Beat my PB by 5 min... so overall very happy!
  • I bet they too have no idea how quick these guys can be!!

    No idea how the cyclists were. I got talking to someone in the transition area and when they rode past they saw a neck brace being put around one of them. Pre-cautionary hopefully !

    Yup, the park is huge. I reckon they could come up with a different route to seperate the cyclists and runners.
  • LexLex Posts: 65
    I did find it an issue. I dont like having to yell at people to move but at the third or forth shout of "on your right" I started to get irritated. I think its just the nature of the race that there are a lot of people who have borrowed bikes and rarely if ever actually cycle.

    Fair play though a great race. My first duathlon and I have to say that I found it tougher than triathlon.
  • Was also competing on Sunday. I'm really in two minds about this race, having raced last year also. Love the location and the fact that the roads are closed so you can 'legally' break the 20mph speed limit! However, the organisers really need to take the ability of those racing into consideration and plan accordingly if they want to make this a safer and more enjoyable event for all, regardless of how fast or slow you go.

    I didn't see the accident itself, as it happened between me running past the spot on the first run and starting the bike. But I certainly wasn't very surprised that it did happen. The main thing I noticed on the run (both this year and last) is that people weren’t keeping on the left, which meant you had to overtake too wide on the right. This was also happening constantly on the bike (and I did see at least one person going over to the run route) it was a case of when and not if a collision would occur.

    Also, I think there were too many people on the course at any one time. My number was in the 1500s and the start time stated was 10.10 to 10.15. I dutifully did my warm up and was ready to line up in the start pens at 10.06 only to look round and notice that most of the people around me were numbered in the 1700s. I was then encouraged to get in line and start my race. This, combined with no briefing on the start line about bike racing etiquette, contributed to making the race a bit more risky then it needs to be.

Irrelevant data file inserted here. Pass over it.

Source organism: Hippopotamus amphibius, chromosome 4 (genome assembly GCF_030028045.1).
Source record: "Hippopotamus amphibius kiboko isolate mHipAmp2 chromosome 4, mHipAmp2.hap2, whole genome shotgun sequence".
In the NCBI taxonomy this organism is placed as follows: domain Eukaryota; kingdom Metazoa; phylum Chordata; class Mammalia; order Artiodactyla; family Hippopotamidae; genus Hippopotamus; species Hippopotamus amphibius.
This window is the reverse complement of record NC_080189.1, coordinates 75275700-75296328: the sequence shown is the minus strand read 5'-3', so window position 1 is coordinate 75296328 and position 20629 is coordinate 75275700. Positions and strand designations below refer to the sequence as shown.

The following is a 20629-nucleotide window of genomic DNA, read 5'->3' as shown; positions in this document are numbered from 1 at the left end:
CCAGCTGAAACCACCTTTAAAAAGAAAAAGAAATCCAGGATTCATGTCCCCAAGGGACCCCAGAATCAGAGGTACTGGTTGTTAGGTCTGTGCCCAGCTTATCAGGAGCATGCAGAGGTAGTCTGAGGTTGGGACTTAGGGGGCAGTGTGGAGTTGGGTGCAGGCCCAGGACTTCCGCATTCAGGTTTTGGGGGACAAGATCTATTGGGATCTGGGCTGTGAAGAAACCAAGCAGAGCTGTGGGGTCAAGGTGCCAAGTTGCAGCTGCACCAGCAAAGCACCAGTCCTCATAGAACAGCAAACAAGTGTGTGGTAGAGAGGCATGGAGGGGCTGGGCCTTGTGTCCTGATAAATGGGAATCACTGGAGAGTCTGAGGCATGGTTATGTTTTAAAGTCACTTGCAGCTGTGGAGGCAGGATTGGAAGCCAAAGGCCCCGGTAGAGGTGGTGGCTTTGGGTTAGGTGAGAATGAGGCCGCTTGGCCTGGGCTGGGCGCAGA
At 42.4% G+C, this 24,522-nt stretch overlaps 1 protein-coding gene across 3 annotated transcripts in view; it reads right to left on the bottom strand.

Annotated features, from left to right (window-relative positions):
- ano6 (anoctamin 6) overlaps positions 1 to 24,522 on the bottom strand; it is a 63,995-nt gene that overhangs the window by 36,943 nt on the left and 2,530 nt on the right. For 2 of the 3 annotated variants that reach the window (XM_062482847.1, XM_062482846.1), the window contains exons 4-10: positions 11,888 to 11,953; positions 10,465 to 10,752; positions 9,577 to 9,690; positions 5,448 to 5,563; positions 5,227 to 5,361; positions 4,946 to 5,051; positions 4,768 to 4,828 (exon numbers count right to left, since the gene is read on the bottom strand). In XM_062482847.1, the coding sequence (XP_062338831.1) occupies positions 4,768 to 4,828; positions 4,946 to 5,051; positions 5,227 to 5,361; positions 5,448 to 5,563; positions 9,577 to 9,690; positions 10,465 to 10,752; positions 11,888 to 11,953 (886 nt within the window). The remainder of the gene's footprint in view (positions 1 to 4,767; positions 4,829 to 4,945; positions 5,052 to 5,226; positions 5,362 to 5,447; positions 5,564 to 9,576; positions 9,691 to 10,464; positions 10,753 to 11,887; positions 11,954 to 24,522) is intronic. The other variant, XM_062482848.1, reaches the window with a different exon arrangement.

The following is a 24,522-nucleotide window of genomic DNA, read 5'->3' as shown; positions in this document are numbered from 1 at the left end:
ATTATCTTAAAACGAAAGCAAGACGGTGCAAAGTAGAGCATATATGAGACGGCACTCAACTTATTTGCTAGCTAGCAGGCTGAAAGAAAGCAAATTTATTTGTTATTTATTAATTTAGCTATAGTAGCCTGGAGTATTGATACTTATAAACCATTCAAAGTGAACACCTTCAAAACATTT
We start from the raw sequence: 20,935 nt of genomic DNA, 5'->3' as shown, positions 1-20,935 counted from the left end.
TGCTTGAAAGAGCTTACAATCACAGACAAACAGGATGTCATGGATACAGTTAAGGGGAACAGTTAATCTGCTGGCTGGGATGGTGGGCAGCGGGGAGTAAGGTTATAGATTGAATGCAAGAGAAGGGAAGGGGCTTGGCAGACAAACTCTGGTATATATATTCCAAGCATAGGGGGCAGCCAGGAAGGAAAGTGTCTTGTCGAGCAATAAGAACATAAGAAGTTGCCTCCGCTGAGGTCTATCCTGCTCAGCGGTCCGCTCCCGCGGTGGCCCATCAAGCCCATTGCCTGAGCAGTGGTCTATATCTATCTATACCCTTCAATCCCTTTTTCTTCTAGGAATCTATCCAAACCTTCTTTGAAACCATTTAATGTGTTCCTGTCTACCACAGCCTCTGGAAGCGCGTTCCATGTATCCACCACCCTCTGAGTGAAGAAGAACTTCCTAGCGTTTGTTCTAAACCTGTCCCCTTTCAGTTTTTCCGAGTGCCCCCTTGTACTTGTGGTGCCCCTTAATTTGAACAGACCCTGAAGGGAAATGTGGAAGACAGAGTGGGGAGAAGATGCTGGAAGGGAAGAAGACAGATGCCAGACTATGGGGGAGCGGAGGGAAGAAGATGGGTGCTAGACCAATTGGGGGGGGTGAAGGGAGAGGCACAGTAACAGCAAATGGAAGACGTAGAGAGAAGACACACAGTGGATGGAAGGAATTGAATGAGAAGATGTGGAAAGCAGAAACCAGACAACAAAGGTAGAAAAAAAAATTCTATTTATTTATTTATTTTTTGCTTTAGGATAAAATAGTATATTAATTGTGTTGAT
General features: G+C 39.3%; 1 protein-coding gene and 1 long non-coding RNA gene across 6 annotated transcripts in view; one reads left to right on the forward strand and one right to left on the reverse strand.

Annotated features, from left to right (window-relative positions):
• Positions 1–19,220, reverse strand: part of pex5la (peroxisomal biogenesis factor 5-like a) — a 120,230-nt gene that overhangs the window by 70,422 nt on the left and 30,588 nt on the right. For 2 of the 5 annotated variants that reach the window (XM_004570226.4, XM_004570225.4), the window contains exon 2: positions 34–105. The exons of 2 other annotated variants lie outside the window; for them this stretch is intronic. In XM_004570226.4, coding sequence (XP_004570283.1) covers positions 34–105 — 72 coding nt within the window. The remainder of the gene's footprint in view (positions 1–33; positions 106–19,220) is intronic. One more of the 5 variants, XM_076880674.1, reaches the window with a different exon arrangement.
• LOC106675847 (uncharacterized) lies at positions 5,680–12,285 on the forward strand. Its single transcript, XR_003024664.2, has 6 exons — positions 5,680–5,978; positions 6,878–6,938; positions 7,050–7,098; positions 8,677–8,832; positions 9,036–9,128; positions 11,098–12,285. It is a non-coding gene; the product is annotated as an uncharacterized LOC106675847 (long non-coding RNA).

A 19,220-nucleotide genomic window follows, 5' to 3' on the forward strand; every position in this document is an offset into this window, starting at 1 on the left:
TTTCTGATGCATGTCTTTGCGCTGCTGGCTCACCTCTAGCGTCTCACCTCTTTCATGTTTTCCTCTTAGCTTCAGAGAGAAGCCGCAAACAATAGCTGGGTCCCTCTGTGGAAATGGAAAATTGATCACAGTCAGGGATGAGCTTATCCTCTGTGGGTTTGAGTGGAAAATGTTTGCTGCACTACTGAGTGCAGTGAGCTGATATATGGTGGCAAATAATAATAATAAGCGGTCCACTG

The organisers really need to take a look at how this race is structured so that those taking part, whether they’re complete novices or super speedies, can get the most out of this great event. I really do think there should be some sub 2-hour waves to make it safer and more competitive. And enjoyable. I did make this comment in the feedback form, but it seemed that it was totally ignored. Hopefully they'll address the issue next year.
  • I took part on Sunday, and passed the accident when the ambulances were there tending to the people on the ground. Looked awful, I do hope they are okay. This was the first time i've taken part in a duathlon, and i'm not a particularly strong cyclist. Luckily I know some people who know about such events and could give me tips etc, but to be honest no-one mentioned cycling on the left. However, it seemed to me to be pretty obvious that you stuck to the left unless you were overtaking, and even then, you should only overtake if clear to do so etc. Needless to say, i'm not a pro cyclist, and only overtook one person when it was completely clear behind! I stuck to the left like a limpet, because I didn't want to get in anyone's way. I think it would have been helpful for the marshal at the start gate to quickly give a run down on what not-to do etc. I think it is important for these events to be open to everyone - lets face it, we all start somewhere - but I agree that people should know what to expect, and how to conduct themselves (so to speak) and how take part sensibly. I've always been a bit nervous of cycling in a massive group, but I found it okay. I went as fast as I could, kept out the way, and stayed out of trouble. I enjoyed the event and would do it again.